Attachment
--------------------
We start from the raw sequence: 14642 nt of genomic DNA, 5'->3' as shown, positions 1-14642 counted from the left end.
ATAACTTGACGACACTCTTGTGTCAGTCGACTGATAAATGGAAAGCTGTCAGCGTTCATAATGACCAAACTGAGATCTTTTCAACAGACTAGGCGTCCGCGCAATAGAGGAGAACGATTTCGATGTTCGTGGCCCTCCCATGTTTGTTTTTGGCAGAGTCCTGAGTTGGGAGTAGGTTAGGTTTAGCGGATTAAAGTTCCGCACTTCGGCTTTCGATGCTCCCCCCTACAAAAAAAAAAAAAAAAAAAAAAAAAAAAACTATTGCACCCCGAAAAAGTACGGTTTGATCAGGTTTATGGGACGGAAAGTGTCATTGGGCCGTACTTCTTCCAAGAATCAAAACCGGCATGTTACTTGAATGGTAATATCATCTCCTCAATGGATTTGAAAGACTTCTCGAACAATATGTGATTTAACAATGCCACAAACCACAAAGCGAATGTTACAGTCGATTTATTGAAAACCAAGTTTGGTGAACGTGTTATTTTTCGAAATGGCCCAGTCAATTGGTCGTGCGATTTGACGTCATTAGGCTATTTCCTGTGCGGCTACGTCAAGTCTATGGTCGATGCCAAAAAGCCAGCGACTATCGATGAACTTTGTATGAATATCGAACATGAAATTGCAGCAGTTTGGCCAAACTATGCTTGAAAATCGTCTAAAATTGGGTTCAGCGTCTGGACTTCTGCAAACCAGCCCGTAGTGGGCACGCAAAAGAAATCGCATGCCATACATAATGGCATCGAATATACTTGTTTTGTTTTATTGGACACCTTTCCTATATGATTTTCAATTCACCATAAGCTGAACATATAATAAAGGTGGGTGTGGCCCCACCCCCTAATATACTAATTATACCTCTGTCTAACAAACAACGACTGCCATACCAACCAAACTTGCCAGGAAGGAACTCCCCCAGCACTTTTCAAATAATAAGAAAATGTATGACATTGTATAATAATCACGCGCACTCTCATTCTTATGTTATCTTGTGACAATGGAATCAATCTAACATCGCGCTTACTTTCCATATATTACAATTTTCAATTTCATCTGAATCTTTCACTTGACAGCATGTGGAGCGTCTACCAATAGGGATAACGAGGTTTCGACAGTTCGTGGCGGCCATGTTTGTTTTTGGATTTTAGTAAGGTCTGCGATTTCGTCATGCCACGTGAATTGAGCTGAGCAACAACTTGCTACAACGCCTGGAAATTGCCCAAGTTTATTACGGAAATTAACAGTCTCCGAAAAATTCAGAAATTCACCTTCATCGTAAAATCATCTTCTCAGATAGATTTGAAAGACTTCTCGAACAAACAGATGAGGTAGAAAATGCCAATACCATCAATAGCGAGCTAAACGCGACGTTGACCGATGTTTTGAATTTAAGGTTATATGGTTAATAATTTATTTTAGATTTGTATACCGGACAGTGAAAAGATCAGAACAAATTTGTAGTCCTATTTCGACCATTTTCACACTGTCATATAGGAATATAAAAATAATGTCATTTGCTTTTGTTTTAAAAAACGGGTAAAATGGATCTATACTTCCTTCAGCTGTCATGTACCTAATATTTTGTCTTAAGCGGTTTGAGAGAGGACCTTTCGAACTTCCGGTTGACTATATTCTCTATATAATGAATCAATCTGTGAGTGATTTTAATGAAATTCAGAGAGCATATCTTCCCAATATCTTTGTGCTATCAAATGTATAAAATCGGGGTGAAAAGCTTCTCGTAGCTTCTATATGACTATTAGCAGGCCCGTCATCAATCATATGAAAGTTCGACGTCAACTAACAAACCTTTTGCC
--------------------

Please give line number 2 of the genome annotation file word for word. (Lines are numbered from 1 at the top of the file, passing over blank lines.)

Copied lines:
ATAACTTGACGACACTCTTGTGTCAGTCGACTGATAAATGGAAAGCTGTCAGCGTTCATAATGACCAAACTGAGATCTTTTCAACAGACTAGGCGTCCGCGCAATAGAGGAGAACGATTTCGATGTTCGTGGCCCTCCCATGTTTGTTTTTGGCAGAGTCCTGAGTTGGGAGTAGGTTAGGTTTAGCGGATTAAAGTTCCGCACTTCGGCTTTCGATGCTCCCCCCTACAAAAAAAAAAAAAAAAAAAAAAAAAAAAACTATTGCACCCCGAAAAAGTACGGTTTGATCAGGTTTATGGGACGGAAAGTGTCATTGGGCCGTACTTCTTCCAAGAATCAAAACCGGCATGTTACTTGAATGGTAATATCATCTCCTCAATGGATTTGAAAGACTTCTCGAACAATATGTGATTTAACAATGCCACAAACCACAAAGCGAATGTTACAGTCGATTTATTGAAAACCAAGTTTGGTGAACGTGTTATTTTTCGAAATGGCCCAGTCAATTGGTCGTGCGATTTGACGTCATTAGGCTATTTCCTGTGCGGCTACGTCAAGTCTATGGTCGATGCCAAAAAGCCAGCGACTATCGATGAACTTTGTATGAATATCGAACATGAAATTGCAGCAGTTTGGCCAAACTATGCTTGAAAATCGTCTAAAATTGGGTTCAGCGTCTGGACTTCTGCAAACCAGCCCGTAGTGGGCACGCAAAAGAAATCGCATGCCATACATAATGGCATCGAATATACTTGTTTTGTTTTATTGGACACCTTTCCTATATGATTTTCAATTCACCATAAGCTGAACATATAATAAAGGTGGGTGTGGCCCCACCCCCTAATATACTAATTATACCTCTGTCTAACAAACAACGACTGCCATACCAACCAAACTTGCCAGGAAGGAACTCCCCCAGCACTTTTCAAATAATAAGAAAATGTATGACATTGTATAATAATCACGCGCACTCTCATTCTTATGTTATCTTGTGACAATGGAATCAATCTAACATCGCGCTTACTTTCCATATATTACAATTTTCAATTTCATCTGAATCTTTCACTTGACAGCATGTGGAGCGTCTACCAATAGGGATAACGAGGTTTCGACAGTTCGTGGCGGCCATGTTTGTTTTTGGATTTTAGTAAGGTCTGCGATTTCGTCATGCCACGTGAATTGAGCTGAGCAACAACTTGCTACAACGCCTGGAAATTGCCCAAGTTTATTACGGAAATTAACAGTCTCCGAAAAATTCAGAAATTCACCTTCATCGTAAAATCATCTTCTCAGATAGATTTGAAAGACTTCTCGAACAAACAGATGAGGTAGAAAATGCCAATACCATCAATAGCGAGCTAAACGCGACGTTGACCGATGTTTTGAATTTAAGGTTATATGGTTAATAATTTATTTTAGATTTGTATACCGGACAGTGAAAAGATCAGAACAAATTTGTAGTCCTATTTCGACCATTTTCACACTGTCATATAGGAATATAAAAATAATGTCATTTGCTTTTGTTTTAAAAAACGGGTAAAATGGATCTATACTTCCTTCAGCTGTCATGTACCTAATATTTTGTCTTAAGCGGTTTGAGAGAGGACCTTTCGAACTTCCGGTTGACTATATTCTCTATATAATGAATCAATCTGTGAGTGATTTTAATGAAATTCAGAGAGCATATCTTCCCAATATCTTTGTGCTATCAAATGTATAAAATCGGGGTGAAAAGCTTCTCGTAGCTTCTATATGACTATTAGCAGGCCCGTCATCAATCATATGAAAGTTCGACGTCAACTAACAAACCTTTTGCC